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The Value of Female Role Models

Every child needs healthy role models to model themselves after in life. Kids aren’t born knowing what is inherently a good or bad choice, instead they absorb the lessons they are taught, and model themselves after those closest to them as they grow. Hopefully, by choosing good role models as they mature, they are equipped with the necessary skills to negotiate difficult times and decisions in life.

Often today, kids are bombarded with negative messages as they grow up. Athletes and celebrities seen as “role models” may actually model just the kind of behavior we would rather see kids avoid. For girls and young women, it is even more difficult. Girls are constantly bombarded with messages both subtle and not so subtle, that they need to be prettier, skinnier, and more popular to get ahead as teenagers, or even young adults. At a time when campus and date rape is rampant in our country, even with the current movement of women speaking out, the #metoo comes after a young woman has had a harassing (or worse) experience. Now more than ever, girls need strong, independent and ethical women as role models.

With the recent Olympics, there were many young women who girls had the opportunity to learn more about. One stood out to me as a great role model because of the way she handled both victory and defeat. While I don’t know much about Lindsey Vonn’s personal life, I was impressed with her public statements, love of family, and her work with her foundation for girls, The Lindsey Vonn Foundation, which carries the mission: "Giving the future women of the world the confidence to move mountains through scholarships, education and athletics."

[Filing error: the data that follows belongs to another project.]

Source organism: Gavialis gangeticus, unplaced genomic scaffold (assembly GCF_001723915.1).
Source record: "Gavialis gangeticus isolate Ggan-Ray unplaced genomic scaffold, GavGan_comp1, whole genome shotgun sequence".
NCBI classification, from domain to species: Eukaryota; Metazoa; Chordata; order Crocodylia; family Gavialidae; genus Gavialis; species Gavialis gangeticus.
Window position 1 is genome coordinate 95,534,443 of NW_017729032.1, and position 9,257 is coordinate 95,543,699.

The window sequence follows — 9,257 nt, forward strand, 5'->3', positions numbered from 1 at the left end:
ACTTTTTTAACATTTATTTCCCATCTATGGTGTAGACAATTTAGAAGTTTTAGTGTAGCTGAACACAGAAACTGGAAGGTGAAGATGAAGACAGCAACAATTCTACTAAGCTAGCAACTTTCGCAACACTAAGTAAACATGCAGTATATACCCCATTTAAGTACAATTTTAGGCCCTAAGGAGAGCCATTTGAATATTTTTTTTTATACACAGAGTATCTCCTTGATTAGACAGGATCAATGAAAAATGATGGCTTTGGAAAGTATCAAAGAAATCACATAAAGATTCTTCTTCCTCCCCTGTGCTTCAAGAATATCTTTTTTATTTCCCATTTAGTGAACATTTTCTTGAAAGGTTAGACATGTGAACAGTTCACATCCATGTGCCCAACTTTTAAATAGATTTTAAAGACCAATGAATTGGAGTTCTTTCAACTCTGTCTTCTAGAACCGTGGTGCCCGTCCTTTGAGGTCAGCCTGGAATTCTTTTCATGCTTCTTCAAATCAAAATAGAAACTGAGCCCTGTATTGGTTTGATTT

Apparently however, after winning bronze, and not gold in the downhill, Vonn was bashed in social media by some tweeters. Her response to one was:

“It’s ok Julie. Not everyone has to like me but my family loves me and I sleep well at night. I work hard and try to be the best person I can be. If they don’t like me, their loss I guess…Thank you for the support.”

If only we could instill that message in every kid who has every received a mean text or social media post. By her response, Lindsey Vonn seems to indicate a healthy self-awareness that it is her choice how she feels about herself, and she won’t let the negativity undermine that. That is a lesson that is so valuable and can’t totally be taught. However, as a woman who focuses on a foundation for helping girls achieve their dreams, Vonn has not only exhibited that attitude, but she also projects a healthy body image that is critical for girls as they mature. Vonn’s focus on healthy eating and strength, as opposed to celebrity images of overly thin women, again makes for an important image for girls to emulate. Additionally, she has spoken openly about her fight with depression in her late teens and early twenties, and the value of talking about your problems, and seeking appropriate help. Her candor in speaking about her life, once again helps instill in girls the idea that they are not alone if they experience problems, and even a popular athlete, seemingly on top of the world, can have problems just like them.

While all children need to find the right role models for them, I applaud Lindsey Vonn, not for her prowess as one of the world’s greatest female skiers, but for her desire to help girls achieve their dreams in a healthy positive way. Her Olympic runs may be over, but the good that she can do is only beginning.